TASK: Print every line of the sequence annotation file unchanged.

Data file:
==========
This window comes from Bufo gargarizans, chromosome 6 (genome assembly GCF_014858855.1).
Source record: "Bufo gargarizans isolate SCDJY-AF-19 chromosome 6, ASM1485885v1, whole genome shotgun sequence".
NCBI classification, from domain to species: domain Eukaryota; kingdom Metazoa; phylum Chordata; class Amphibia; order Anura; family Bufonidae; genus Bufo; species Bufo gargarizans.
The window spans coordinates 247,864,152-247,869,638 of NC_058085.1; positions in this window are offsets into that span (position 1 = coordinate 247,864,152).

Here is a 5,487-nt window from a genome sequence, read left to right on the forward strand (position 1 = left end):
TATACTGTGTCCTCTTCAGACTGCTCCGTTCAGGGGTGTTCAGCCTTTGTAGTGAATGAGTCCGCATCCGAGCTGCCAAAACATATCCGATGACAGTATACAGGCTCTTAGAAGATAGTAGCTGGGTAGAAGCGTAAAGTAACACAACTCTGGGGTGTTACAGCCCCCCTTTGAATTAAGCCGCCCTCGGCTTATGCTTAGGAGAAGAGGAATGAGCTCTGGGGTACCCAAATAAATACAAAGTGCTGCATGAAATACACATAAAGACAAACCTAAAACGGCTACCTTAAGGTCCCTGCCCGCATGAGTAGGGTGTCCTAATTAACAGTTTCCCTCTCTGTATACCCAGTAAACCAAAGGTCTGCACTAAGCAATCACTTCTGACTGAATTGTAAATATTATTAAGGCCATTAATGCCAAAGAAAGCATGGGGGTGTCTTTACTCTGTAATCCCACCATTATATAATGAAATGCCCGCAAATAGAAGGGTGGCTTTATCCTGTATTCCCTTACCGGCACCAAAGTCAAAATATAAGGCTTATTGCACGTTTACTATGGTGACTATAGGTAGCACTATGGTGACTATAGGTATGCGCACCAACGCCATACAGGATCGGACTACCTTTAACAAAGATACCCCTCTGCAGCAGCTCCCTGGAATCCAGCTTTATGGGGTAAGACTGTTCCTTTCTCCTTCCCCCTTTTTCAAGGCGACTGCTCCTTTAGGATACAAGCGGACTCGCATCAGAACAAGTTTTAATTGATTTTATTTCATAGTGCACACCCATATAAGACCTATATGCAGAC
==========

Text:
This window comes from Bufo gargarizans, chromosome 6 (genome assembly GCF_014858855.1).
Source record: "Bufo gargarizans isolate SCDJY-AF-19 chromosome 6, ASM1485885v1, whole genome shotgun sequence".
NCBI classification, from domain to species: domain Eukaryota; kingdom Metazoa; phylum Chordata; class Amphibia; order Anura; family Bufonidae; genus Bufo; species Bufo gargarizans.
The window spans coordinates 247,864,152-247,869,638 of NC_058085.1; positions in this window are offsets into that span (position 1 = coordinate 247,864,152).

Here is a 5,487-nt window from a genome sequence, read left to right on the forward strand (position 1 = left end):
TATACTGTGTCCTCTTCAGACTGCTCCGTTCAGGGGTGTTCAGCCTTTGTAGTGAATGAGTCCGCATCCGAGCTGCCAAAACATATCCGATGACAGTATACAGGCTCTTAGAAGATAGTAGCTGGGTAGAAGCGTAAAGTAACACAACTCTGGGGTGTTACAGCCCCCCTTTGAATTAAGCCGCCCTCGGCTTATGCTTAGGAGAAGAGGAATGAGCTCTGGGGTACCCAAATAAATACAAAGTGCTGCATGAAATACACATAAAGACAAACCTAAAACGGCTACCTTAAGGTCCCTGCCCGCATGAGTAGGGTGTCCTAATTAACAGTTTCCCTCTCTGTATACCCAGTAAACCAAAGGTCTGCACTAAGCAATCACTTCTGACTGAATTGTAAATATTATTAAGGCCATTAATGCCAAAGAAAGCATGGGGGTGTCTTTACTCTGTAATCCCACCATTATATAATGAAATGCCCGCAAATAGAAGGGTGGCTTTATCCTGTATTCCCTTACCGGCACCAAAGTCAAAATATAAGGCTTATTGCACGTTTACTATGGTGACTATAGGTAGCACTATGGTGACTATAGGTATGCGCACCAACGCCATACAGGATCGGACTACCTTTAACAAAGATACCCCTCTGCAGCAGCTCCCTGGAATCCAGCTTTATGGGGTAAGACTGTTCCTTTCTCCTTCCCCCTTTTTCAAGGCGACTGCTCCTTTAGGATACAAGCGGACTCGCATCAGAACAAGTTTTAATTGATTTTATTTCATAGTGCACACCCATATAAGACCTATATGCAGAC